5. Mad Max – All Mad Max films

OG? Yes. Road Warrior? Double yes. Thunderdome? Yup. Fury Road? Yuuuup! No matter what you think of these films, there’s no denying the adrenaline-soaked action that ensues almost anytime an engine fires up. The original Mad Max set the bar as society descended into chaos. Fury Road then took that bar, added 500kg, and deadlifted it all the way to Valhalla.

Picking one specific scene out of Fury Road is difficult, since nearly the entire movie is one long driving sequence. Skip ahead to just about any point in the film and you will likely find yourself racing along through the desert, being chased down by a scantily-clad evildoer wearing something with chains and getting far too much pleasure out of scaring the hell out of his or her pursuee.

6. Skyfall – James Bond 23

Bond is back. Bond is blonde and Bond is unstoppable in his biggest adventure to date – Skyfall. The movie is packed with beautiful women, stunning locations, a handful of gadgets and some amazing stunts – not least the opening sequence, where 007 chases a villain through the streets and across the roof of Istanbul’s Grand Bazaar.

Daniel Craig provides the square jaw, the pecks and the angst, but the daring bike riding skills come from FMX star Robbie Maddison (doubling for Bond) and the late, great Nicky Hayden (doubling for the bad guy). It’s a classic jaw-dropping opener that ranks with Sean Connery’s ‘shocking’ opener in Goldfinger and Roger Moore’s parachute cliffhanger in The Spy Who Loved Me. It also sets up the plot and leads into the title sequence, and that theme sung by Adele.

7. The Matrix Reloaded

Hey Keanu, it’s finally your time to shine in this article. You thought we were going to tease you and never give you any airplay. OK, so Mr Reeves is never actually behind the wheel in this particular scene, but he still plays a pivotal role.

Now, you may not have been a fan of the Matrix sequels, perhaps because you have a brain and enjoy using it. However unlike the story, the action scenes in Reloaded are quite enjoyable.

The freeway chase sequence in particular mixed innovative film-making with high-paced action, letting you know that shit was about to get real when Trinity remarks, “You always told me to stay off the freeway… you said it was suicide,” and Morpheus replies, “Then let us hope [loads and cocks his gun] that I was wrong.” From there it’s all Cadillacs chasing Cadillacs, cops, agents, key makers, Ducatis, evil albino ghost-like twins with dreadlocks and receding hairlines, Jada Pinkett-Smith, samurai swords, careening lorries and (drum roll) Keanu to the rescue! Of course, Neo is flying Superman-style and never even touches the ground or a car, but who cares… it’s one great action scene.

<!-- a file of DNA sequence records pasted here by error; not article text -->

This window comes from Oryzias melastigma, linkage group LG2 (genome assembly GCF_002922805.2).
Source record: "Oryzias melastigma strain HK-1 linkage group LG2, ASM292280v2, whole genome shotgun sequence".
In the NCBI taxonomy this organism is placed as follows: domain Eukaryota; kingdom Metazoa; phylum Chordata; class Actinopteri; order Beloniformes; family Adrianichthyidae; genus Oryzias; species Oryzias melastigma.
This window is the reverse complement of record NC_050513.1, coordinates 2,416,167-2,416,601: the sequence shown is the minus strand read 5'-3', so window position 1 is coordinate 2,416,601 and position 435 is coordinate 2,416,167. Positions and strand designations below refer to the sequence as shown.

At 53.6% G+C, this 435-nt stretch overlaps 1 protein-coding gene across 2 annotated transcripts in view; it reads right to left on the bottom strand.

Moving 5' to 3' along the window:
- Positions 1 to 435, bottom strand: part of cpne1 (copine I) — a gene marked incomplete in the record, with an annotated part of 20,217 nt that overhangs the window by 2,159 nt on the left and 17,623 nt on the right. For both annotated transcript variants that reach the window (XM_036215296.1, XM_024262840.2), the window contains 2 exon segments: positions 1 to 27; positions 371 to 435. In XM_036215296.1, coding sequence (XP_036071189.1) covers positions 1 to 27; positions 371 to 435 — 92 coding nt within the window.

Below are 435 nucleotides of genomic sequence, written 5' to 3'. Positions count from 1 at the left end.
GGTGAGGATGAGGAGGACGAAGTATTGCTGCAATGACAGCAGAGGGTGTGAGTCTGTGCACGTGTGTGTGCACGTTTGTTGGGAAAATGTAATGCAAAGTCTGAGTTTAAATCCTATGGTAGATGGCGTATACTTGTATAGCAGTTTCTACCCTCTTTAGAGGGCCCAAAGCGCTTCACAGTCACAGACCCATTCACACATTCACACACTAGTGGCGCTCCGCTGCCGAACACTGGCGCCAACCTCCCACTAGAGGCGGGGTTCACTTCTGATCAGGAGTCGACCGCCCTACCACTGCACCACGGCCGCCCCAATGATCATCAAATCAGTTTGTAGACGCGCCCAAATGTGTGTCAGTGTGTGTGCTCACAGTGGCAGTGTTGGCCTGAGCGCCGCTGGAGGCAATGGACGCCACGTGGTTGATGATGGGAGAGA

8. Terminator 2: Judgement Day

Apparently an effective formula for great chase scenes is making the pursuer practically indestructible and relentless in their desire to see the pursued come to an immediate end by any means necessary. In the case of Terminator 2, which was one of the first films to effectively integrate CGI with live action, from the moment the T-1000 becomes aware of John Connor’s whereabouts, it’s ‘game on’ in his book. And so the pursuit begins.

Racing from the Galleria Mall to the filthy surfaces of the cement-lined LA River system, Connor flees a sprinting liquid metal cop on his Honda XR100 (which had every kid wanting one). For some reason, director James Cameron thought it was necessary to dub a two-stroke (and endlessly shifting) motor sound over the actual four-stroke sounds of the XR100. Perhaps Cameron is the only one who could say why, but hey, that’s Hollywood magic for you.

The memorable moments that you have likely seen at some point whether or not you’ve watched the entire film are the T-1000 (played by Robert Patrick) jumping an enormous tow truck into the river basin, and/or Arnold Schwarzenegger doing the same on his iconic Harley-Davidson Fat Boy.

Interesting side note: Arnold did not acquire a motorcycle licence until his first term as the Governator of California in 2006, despite having ridden motorcycles for movies and pleasure for decades. Why? According to his spokesperson, he “never thought about it” but was then forced to get his proper certification after crashing into an SUV on his Harley while leaving his driveway and required some stitches. We get it… a terminator is far less threatening when they demand “I need your clothes, your boots, and your motorcycle licence.”